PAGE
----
Simon also pointed out that Wolf had not specifically identified him, but had only given a general description of the person who attacked him. In addition, Simon asserted his overall good reputation as a factor mitigating against his guilt.

The appellate court issued its decision on December 24, 1830. Its opinion is far more detailed and thorough than the trial court opinion and raises some additional issues. For example, the appellate court pointed out that Simon had been having financial problems and thus had a motive for stealing from Wolf. The court also mentioned that Simon knew that Wolf had money because he and his brothers had at one time borrowed money from Wolf.

Appellate decision, first page
HStAM 261 Kriminalakten 1822-1836 No. G 40

Simon’s response was that his financial problems were only temporary and that everyone in the village knew that Wolf had money and might have stolen from him. Simon also argued that since Wolf had loaned money to him and his brothers, it would not make sense for him to steal from him. The court concluded that the evidence of Simon’s financial problems supported the trial court’s guilty verdict, although only circumstantially.

(If I were representing Simon, I might also have argued that since Wolf knew Simon, he should have been able to identify him as the assailant rather than merely providing a general description.)

The appellate court also considered Wolf’s description of his assailant and whether it clearly identified Simon. Despite some inconsistencies in the evidence regarding the description of the assailant’s “singing voice” and hair, the court found that this evidence nevertheless pointed towards Simon’s guilt.

With respect to the fact that Simon was wearing boots when the authorities came to investigate early on the morning after the crime, the court found that it was not Simon’s usual practice to wear boots and that his story that he was planning to walk to the Malsburg estate was not supported by any witnesses. But the court considered this only relevant to the claim that Simon was trying to hide the dirt on his socks.

The evidence that the appellate court seemed to consider most persuasive of Simon’s guilt was the evidence relating to the shoes left at Wolf’s house and the dirt on Simon’s socks. In the court’s weighing of the evidence, it concluded that the shoes belonged to Simon and his wife and that he got his socks dirty when he ran home through the town without his shoes.

The appellate court also considered very persuasive the evidence of Simon’s injuries and concluded that Simon’s story about falling on logs was not credible. In response to the assertion that Simon did not use the night stool because his wife was menstruating, the prosecution argued that Simon’s wife could not have been menstruating because she was breastfeeding [presumably Jakob, their first child born in 1825]. I was impressed by the court’s response to this assertion—that women can menstruate even while breastfeeding—because that is a fact that I would not have thought was commonly known in 1830.

But the court nevertheless found that it was not likely that Simon’s injuries were sustained in a fall, given the doctor’s testimony that there were bite marks and the fact that the injuries were in multiple locations on Simon’s body, not on one side as one would expect from a fall. Also, Simon couldn’t give a convincing description of the fall and refused to show his injuries. Thus, the court dismissed Simon’s assertion that he was injured in a fall.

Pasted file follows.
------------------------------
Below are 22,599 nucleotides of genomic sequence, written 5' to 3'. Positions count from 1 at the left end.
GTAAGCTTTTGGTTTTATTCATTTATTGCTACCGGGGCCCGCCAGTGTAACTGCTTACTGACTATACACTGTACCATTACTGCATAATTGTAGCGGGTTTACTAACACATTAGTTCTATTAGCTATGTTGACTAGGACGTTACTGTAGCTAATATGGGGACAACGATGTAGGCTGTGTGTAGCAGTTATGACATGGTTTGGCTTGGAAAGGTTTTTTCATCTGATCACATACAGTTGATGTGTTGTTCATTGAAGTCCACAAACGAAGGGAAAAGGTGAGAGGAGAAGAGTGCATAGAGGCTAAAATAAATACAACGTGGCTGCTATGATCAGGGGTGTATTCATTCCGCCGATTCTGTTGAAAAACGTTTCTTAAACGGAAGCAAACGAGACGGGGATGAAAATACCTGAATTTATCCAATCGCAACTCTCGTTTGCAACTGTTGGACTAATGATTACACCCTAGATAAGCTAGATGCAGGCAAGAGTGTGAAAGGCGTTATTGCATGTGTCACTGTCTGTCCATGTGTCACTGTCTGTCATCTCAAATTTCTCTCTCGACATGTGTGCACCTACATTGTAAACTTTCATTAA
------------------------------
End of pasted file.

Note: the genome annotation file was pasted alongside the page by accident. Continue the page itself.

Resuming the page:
After weighing all the evidence, the appellate court thus upheld the verdict. However, it reduced the sentence from ten years to four years because Wolf’s injuries were not dangerous or life-threatening and because Simon had not used any lethal weapons.  It thus reduced the original charges against Simon to attempted robbery. The court also observed that the delay in trial was not Simon’s fault and took that into consideration in reducing his sentence. Simon was released from prison after the appellate court’s decision.

Last page of appellate decision, HStAM 261 Kriminalakten 1822-1836 No. G 40

As noted in my earlier post, Simon’s first wife Eveline died in 1840, and in 1844 my four-times great-uncle Simon Goldschmidt married Fradchen Schoenthal, the sister of my great-great-grandfather Levi Schoenthal and thus my three-times great-aunt. Fradchen and Simon left for the United States not long after. Simon was the second member of the Goldschmidt family to immigrate to the US, following his oldest son Jakob, and Fradchen was the first Schoenthal to immigrate.

Passenger manifest for Simon Goldschmidt, Fradchen Schoenthal and Eva Baltimore, Passenger Lists, 1820-1964. Original data: Selected Passenger and Crew Lists and Manifests. National Archives, Washington, D.C.

I can’t help but wonder whether their decision to leave Germany was in some part motivated by a desire to leave behind Simon’s criminal past and start over in a new country. If so, well, then I have to say that I am awfully glad that Simon was convicted of this crime because in many ways it was that event that led ultimately to the emigration of my great-great-grandmother Eva Goldschmidt Katzenstein (Simon’s niece) and my great-grandfather Isidore Schoenthal (Fradchen’s nephew), who later married Eva Goldschmidt’s daughter, Hilda Katzenstein.

Thus, in some ways Simon’s crime may have led to the merging of three of my paternal family lines—Goldschmidt, Schoenthal, and Katzenstein—in America.  How very strange.






  1.  HStAM 261 Kriminalakten 1822-1836 No. G 40.